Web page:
The drive home from the police station after his two sons alleged that a longtime neighbor had molested them sparked many questions for a Bowie man.
How would he handle seeing the person in the community while awaiting an arrest? Would his family be safe while he was at work? How would knowing the man was not in jail yet affect his 6- and 10-year-old sons?
But one of the biggest questions remained, how could he have overlooked the signs of abuse?
“I want to say it’s shocking, but it isn’t, because I’ve always had my suspicions,” said the parent, who asked not to be named to protect the identity of his children. “When they’re trying to be your friend to get to your kids, you really feel like you’ve been used. It makes you doubt your instincts as a parent.”
For parents going through such incidents — and residents living nearby — learning there might be a pedophile in the community can raise questions of security.
According to the Maryland Department of Public Safety and Correctional Services, Prince George’s County is home to the second-highest number of sex offenders in the state, with about 800 of the state’s 8,151 offenders, which includes about 1,500 offenders who are incarcerated or currently not in the state. Baltimore city has the highest amount, with more than 1,600 offenders.
Erin Julius, a state department spokeswoman, said there is no specific classification for those who abuse children when categorizing sex offenders, so she could not provide data on which areas of Maryland contain the most offenders convicted of sexual crimes against children.
“When registering offenders, we use the classification system recommended by the federal government so that there is some level of uniformity between the states,” she said. “...There is not a ‘child sexual offender’ classification, but the crime committed is provided on the [sex offender] registry so people should be able to determine which offenders are child sex offenders.”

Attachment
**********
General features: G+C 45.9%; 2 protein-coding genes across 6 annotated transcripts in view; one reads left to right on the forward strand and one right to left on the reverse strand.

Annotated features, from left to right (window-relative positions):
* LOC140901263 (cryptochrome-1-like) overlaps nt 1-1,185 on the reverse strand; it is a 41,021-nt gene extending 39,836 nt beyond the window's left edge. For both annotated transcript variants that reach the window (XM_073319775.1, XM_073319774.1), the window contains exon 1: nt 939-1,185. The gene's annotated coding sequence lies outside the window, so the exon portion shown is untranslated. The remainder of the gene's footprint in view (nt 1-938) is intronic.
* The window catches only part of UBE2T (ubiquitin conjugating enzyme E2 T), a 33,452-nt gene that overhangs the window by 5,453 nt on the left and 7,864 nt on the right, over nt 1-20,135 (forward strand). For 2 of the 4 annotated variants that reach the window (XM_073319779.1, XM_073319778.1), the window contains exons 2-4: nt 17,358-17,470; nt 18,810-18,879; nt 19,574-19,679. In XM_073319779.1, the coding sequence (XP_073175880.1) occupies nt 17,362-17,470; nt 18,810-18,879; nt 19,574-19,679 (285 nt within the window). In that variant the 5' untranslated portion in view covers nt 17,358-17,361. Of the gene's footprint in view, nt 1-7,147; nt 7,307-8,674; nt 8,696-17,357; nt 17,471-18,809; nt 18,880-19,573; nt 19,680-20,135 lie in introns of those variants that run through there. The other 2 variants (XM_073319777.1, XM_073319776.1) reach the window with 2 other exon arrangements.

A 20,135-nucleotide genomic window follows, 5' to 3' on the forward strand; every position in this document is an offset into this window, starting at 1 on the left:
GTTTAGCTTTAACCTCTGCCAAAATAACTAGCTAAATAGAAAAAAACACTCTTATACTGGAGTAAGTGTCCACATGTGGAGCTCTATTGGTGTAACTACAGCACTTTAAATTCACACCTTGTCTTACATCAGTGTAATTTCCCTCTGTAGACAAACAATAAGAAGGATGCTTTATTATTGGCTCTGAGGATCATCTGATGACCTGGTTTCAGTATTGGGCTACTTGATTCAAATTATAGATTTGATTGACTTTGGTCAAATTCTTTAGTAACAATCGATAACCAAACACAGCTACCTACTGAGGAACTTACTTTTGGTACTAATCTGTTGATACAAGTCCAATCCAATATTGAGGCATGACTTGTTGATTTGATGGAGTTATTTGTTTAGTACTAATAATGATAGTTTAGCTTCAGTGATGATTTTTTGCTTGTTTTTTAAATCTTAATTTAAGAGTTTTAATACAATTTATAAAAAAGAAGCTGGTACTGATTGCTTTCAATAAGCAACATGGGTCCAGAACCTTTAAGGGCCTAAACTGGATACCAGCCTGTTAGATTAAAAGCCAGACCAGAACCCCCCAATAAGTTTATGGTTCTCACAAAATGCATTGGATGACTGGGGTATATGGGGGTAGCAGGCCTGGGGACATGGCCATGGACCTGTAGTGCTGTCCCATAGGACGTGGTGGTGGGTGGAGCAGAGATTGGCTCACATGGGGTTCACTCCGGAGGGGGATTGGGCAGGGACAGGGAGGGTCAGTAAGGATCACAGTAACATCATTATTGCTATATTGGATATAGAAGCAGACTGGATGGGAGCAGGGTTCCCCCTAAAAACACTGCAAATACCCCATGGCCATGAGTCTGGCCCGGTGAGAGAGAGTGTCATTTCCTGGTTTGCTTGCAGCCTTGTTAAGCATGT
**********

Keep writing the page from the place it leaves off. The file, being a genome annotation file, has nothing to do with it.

In Prince George’s, the registry lists about 90 residents as having been convicted of sexual abuse of a minor, according to the Maryland Department of Public Safety and Correctional Services.
According to Darkness 2 Light, a national nonprofit for sex abuse research and prevention, about 500,000 children nationwide are sexually abused before their 18th birthday. One of every four girls and one of every six boys will be sexually abused before they turn 18, according to the organization.
Prince George’s County State’s Attorney Angela Alsobrooks said the number of cases in Prince George’s County is on par with national statistics. She said statistics show that the average age of a child victim is 9. She also said 30 percent to 40 percent of the victims of offenders are family members.